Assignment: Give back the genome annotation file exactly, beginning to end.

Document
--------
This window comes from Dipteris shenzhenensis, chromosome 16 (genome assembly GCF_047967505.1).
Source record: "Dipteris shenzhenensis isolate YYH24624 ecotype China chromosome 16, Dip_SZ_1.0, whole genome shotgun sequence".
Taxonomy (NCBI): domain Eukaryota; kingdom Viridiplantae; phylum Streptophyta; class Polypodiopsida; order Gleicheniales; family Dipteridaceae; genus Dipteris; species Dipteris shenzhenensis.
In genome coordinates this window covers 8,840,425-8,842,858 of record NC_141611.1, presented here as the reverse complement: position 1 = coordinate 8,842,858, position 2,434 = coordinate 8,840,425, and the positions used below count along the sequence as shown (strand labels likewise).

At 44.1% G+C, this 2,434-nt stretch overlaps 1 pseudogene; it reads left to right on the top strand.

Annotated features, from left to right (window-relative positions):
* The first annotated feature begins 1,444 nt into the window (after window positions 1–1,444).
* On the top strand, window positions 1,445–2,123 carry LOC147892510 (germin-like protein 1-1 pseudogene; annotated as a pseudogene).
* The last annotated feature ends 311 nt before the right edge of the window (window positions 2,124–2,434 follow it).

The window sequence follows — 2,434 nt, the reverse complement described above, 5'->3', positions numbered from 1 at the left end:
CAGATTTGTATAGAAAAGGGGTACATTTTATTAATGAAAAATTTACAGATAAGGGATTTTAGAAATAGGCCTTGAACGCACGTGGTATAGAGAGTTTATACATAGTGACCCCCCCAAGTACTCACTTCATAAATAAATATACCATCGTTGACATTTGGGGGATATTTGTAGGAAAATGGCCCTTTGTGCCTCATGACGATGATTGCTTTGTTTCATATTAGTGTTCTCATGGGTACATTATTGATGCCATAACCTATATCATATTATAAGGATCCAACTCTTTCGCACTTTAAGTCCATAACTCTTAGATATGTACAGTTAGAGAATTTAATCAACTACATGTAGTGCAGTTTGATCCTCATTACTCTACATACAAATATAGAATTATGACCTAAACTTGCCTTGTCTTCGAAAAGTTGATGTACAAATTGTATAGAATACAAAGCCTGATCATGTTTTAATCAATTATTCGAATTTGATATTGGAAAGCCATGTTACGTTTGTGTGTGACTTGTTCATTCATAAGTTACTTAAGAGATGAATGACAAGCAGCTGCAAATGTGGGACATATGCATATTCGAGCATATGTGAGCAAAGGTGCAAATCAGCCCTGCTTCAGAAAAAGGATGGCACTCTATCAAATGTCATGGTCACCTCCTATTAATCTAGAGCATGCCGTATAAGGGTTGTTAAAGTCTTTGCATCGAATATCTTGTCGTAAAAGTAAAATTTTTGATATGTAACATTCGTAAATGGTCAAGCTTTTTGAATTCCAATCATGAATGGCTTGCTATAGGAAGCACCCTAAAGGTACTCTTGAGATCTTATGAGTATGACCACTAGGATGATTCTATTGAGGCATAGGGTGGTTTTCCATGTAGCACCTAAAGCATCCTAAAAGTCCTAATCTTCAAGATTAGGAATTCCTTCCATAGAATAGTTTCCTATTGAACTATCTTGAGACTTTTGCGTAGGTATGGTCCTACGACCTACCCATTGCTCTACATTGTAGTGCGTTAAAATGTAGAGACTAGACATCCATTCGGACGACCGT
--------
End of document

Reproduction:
This window comes from Dipteris shenzhenensis, chromosome 16 (genome assembly GCF_047967505.1).
Source record: "Dipteris shenzhenensis isolate YYH24624 ecotype China chromosome 16, Dip_SZ_1.0, whole genome shotgun sequence".
Taxonomy (NCBI): domain Eukaryota; kingdom Viridiplantae; phylum Streptophyta; class Polypodiopsida; order Gleicheniales; family Dipteridaceae; genus Dipteris; species Dipteris shenzhenensis.
In genome coordinates this window covers 8,840,425-8,842,858 of record NC_141611.1, presented here as the reverse complement: position 1 = coordinate 8,842,858, position 2,434 = coordinate 8,840,425, and the positions used below count along the sequence as shown (strand labels likewise).

At 44.1% G+C, this 2,434-nt stretch overlaps 1 pseudogene; it reads left to right on the top strand.

Annotated features, from left to right (window-relative positions):
* The first annotated feature begins 1,444 nt into the window (after window positions 1–1,444).
* On the top strand, window positions 1,445–2,123 carry LOC147892510 (germin-like protein 1-1 pseudogene; annotated as a pseudogene).
* The last annotated feature ends 311 nt before the right edge of the window (window positions 2,124–2,434 follow it).

The window sequence follows — 2,434 nt, the reverse complement described above, 5'->3', positions numbered from 1 at the left end:
CAGATTTGTATAGAAAAGGGGTACATTTTATTAATGAAAAATTTACAGATAAGGGATTTTAGAAATAGGCCTTGAACGCACGTGGTATAGAGAGTTTATACATAGTGACCCCCCCAAGTACTCACTTCATAAATAAATATACCATCGTTGACATTTGGGGGATATTTGTAGGAAAATGGCCCTTTGTGCCTCATGACGATGATTGCTTTGTTTCATATTAGTGTTCTCATGGGTACATTATTGATGCCATAACCTATATCATATTATAAGGATCCAACTCTTTCGCACTTTAAGTCCATAACTCTTAGATATGTACAGTTAGAGAATTTAATCAACTACATGTAGTGCAGTTTGATCCTCATTACTCTACATACAAATATAGAATTATGACCTAAACTTGCCTTGTCTTCGAAAAGTTGATGTACAAATTGTATAGAATACAAAGCCTGATCATGTTTTAATCAATTATTCGAATTTGATATTGGAAAGCCATGTTACGTTTGTGTGTGACTTGTTCATTCATAAGTTACTTAAGAGATGAATGACAAGCAGCTGCAAATGTGGGACATATGCATATTCGAGCATATGTGAGCAAAGGTGCAAATCAGCCCTGCTTCAGAAAAAGGATGGCACTCTATCAAATGTCATGGTCACCTCCTATTAATCTAGAGCATGCCGTATAAGGGTTGTTAAAGTCTTTGCATCGAATATCTTGTCGTAAAAGTAAAATTTTTGATATGTAACATTCGTAAATGGTCAAGCTTTTTGAATTCCAATCATGAATGGCTTGCTATAGGAAGCACCCTAAAGGTACTCTTGAGATCTTATGAGTATGACCACTAGGATGATTCTATTGAGGCATAGGGTGGTTTTCCATGTAGCACCTAAAGCATCCTAAAAGTCCTAATCTTCAAGATTAGGAATTCCTTCCATAGAATAGTTTCCTATTGAACTATCTTGAGACTTTTGCGTAGGTATGGTCCTACGACCTACCCATTGCTCTACATTGTAGTGCGTTAAAATGTAGAGACTAGACATCCATTCGGACGACCGT